By Bryan K. Wheelock, Principal
In Coda Development S.R.O. v. Goodyear Tire & Rubber Company, [2018-1028] (February 22, 2019), the Federal Circuit vacated the dismissal of Coda’s complaint, seeking correction of inventorship of patents on self-inflating tires and alleging misappropriation of its trade secrets.
The district court dismissed the complaint under 12(b)(6) for failing to state a claim, and denied Coda the opportunity to amend its complaint. The Federal Circuit, however, accepting the complaint’s well-pleaded factual allegations as true and drawing all reasonable inferences in Plaintiffs’ favor, concluded that Plaintiffs’ claims for correction of inventorship are plausible.
The Federal Circuit noted that the complaint described Goodyear’s prior failures with inflation technology as well as two meetings Coda held with Goodyear representatives — both arranged at Goodyear’s initiative and attended by Goodyear’s point-person on SIT technology. The Federal Circuit further noted that Goodyear sought technical information from Coda at both meetings, and Goodyear’s point person requested that he and his team be allowed to spend some time alone with Coda’s functional prototype, during which he photographed it without permission. The Federal Circuit noted that Goodyear applied for the first in a series of patents soon thereafter, covering assemblies and methods concerning self-inflating tires with claims covering the allegedly novel, proprietary, and confidential information Coda disclosed to Goodyear.
The Federal Circuit said that construing the complaint in the light most favorable to Plaintiffs and taking these and other highly specific facts together — including, but not limited to, Goodyear’s prior failure, its eagerness to meet with Coda, its unauthorized photography of Coda’s functional prototype, the timing of its distancing itself from Coda and its filing for the ’586 patent, and a pointed accusation from one of its former employees — the Federal Circuit concluded that Plaintiffs’ correction-of-inventorship claims are plausible.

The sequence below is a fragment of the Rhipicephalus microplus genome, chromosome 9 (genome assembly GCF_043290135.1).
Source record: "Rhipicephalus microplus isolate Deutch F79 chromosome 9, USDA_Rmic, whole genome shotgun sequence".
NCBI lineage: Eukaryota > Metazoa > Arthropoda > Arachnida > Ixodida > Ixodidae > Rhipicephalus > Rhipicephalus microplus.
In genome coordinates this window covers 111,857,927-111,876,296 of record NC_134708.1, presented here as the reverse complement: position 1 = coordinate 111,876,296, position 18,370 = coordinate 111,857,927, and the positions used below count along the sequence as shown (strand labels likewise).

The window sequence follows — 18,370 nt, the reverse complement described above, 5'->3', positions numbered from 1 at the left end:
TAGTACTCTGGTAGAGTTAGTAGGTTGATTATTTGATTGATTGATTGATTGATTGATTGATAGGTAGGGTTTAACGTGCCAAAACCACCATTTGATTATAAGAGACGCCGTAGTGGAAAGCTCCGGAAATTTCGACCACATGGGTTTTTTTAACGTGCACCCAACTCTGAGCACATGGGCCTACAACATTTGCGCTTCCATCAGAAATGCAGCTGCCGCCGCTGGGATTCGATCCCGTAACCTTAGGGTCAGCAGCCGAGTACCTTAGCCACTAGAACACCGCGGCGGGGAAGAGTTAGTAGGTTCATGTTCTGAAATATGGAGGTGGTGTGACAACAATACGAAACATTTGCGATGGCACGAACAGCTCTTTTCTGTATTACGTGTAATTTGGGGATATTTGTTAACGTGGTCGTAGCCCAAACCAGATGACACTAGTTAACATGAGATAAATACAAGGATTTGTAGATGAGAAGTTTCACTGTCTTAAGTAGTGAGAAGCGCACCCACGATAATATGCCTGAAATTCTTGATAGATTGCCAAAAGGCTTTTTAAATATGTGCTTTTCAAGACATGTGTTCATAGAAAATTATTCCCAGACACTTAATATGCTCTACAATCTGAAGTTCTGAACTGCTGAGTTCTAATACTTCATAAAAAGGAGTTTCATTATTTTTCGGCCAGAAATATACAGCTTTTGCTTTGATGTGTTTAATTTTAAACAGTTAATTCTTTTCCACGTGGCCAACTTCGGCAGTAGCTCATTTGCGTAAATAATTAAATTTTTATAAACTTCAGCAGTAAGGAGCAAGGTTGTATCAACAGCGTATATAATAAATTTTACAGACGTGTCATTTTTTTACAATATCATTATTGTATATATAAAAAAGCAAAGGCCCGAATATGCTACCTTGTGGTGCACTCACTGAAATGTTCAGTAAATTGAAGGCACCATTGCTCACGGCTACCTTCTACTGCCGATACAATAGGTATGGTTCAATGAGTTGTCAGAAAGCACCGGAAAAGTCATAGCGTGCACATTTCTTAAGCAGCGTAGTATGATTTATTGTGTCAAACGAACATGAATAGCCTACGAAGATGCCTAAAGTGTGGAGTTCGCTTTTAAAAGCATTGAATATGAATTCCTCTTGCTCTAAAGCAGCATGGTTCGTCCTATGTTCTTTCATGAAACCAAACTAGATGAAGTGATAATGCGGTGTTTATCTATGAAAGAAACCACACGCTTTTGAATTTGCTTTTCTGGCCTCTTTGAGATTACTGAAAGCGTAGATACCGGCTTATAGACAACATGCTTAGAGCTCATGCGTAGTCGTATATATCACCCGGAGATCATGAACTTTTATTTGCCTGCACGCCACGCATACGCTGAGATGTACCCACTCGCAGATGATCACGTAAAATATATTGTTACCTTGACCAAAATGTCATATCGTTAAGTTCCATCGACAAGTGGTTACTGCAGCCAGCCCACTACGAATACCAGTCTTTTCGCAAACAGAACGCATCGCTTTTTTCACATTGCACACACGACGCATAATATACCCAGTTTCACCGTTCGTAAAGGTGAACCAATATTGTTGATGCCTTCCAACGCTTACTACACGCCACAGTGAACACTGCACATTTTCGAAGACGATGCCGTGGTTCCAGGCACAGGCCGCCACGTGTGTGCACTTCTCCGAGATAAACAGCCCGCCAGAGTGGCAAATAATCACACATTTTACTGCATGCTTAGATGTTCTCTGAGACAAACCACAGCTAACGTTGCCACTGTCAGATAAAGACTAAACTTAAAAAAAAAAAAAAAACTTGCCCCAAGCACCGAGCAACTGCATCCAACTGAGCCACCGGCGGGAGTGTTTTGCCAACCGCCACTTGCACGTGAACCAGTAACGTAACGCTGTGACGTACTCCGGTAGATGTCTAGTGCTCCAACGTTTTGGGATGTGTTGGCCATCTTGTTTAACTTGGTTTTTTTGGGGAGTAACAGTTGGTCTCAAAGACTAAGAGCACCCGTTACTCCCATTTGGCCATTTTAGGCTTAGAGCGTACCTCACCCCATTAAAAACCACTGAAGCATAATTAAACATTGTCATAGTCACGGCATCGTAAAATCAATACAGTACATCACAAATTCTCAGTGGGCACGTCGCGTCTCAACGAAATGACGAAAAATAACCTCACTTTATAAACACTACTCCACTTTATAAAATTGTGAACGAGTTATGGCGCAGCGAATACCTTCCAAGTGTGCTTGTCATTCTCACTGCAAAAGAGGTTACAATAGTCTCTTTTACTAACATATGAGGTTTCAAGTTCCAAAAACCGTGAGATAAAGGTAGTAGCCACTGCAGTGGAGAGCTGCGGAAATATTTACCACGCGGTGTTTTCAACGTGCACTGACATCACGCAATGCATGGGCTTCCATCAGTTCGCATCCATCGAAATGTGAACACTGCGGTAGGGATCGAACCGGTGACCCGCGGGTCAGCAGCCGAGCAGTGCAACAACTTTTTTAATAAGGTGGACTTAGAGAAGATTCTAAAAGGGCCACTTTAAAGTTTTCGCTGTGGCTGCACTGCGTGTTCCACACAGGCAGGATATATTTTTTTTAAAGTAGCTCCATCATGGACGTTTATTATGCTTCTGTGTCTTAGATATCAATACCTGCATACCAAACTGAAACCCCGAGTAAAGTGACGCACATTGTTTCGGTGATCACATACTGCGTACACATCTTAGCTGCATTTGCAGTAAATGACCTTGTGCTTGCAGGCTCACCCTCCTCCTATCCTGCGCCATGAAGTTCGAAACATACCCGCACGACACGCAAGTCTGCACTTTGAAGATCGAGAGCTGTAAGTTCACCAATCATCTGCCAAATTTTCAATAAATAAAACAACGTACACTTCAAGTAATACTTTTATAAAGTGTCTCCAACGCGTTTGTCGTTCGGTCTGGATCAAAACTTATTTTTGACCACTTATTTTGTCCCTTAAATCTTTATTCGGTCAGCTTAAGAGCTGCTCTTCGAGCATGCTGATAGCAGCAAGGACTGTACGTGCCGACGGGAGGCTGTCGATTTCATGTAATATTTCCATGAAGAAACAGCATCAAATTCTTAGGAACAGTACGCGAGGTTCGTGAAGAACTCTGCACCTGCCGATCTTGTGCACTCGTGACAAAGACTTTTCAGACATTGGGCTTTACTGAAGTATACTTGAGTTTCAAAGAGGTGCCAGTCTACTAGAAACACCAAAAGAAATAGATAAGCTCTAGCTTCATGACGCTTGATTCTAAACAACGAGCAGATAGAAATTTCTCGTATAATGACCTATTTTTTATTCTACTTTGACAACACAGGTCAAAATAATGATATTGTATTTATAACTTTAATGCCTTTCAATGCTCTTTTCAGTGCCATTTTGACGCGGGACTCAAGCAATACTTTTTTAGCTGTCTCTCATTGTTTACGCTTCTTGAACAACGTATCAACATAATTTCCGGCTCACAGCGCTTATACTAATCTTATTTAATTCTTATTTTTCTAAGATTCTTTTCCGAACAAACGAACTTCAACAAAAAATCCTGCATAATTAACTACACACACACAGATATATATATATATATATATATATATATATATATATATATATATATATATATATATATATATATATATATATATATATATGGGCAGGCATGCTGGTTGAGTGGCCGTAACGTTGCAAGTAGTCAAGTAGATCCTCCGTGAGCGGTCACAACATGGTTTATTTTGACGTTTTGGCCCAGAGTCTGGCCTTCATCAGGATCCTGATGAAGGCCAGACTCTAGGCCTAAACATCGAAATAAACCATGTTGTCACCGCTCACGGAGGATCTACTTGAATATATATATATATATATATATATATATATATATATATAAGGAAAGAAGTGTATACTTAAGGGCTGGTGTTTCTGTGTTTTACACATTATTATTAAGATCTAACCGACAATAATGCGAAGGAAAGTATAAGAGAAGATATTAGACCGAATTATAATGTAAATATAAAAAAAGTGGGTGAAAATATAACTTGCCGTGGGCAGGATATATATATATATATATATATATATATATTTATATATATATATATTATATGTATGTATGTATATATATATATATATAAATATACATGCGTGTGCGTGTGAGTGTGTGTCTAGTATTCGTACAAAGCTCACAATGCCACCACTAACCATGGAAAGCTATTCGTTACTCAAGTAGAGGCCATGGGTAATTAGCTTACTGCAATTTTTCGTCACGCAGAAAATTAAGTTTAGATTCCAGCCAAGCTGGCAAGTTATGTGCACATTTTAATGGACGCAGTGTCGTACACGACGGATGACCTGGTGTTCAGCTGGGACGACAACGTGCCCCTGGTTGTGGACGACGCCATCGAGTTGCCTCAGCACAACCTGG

The Federal Circuit also found that the district court erred in dismissing Plaintiffs’ trade-secret-misappropriation claim as time-barred. The statute-of-limitations inquiry was when Plaintiffs discovered or by the exercise of reasonable diligence should have discovered their claim. The Federal Circuit rejected Goodyear’s argument that based upon the facts alleged in the complaint, Plaintiff should have begun investigating earlier, observing that Plaintiff might have simply assumed Goodyear lost interest, or that Goodyear would honor is nondisclosure agreement. Considering only the complaint, and drawing all reasonable inferences in Plaintiffs’ favor, the Federal Circuit concluded that the district court erred in dismissing Plaintiffs’ trade-secret misappropriation claim as time-barred.
Suspicious conduct is enough to get you sued. It’s too soon to tell whether Goodyear did anything wrong (that’s what a trial is for), but the actions pleaded by Coda, and enumerated by the Federal Circuit — including asking to be alone with the prototype and taking unauthorized photographs — were enough to justify the suit.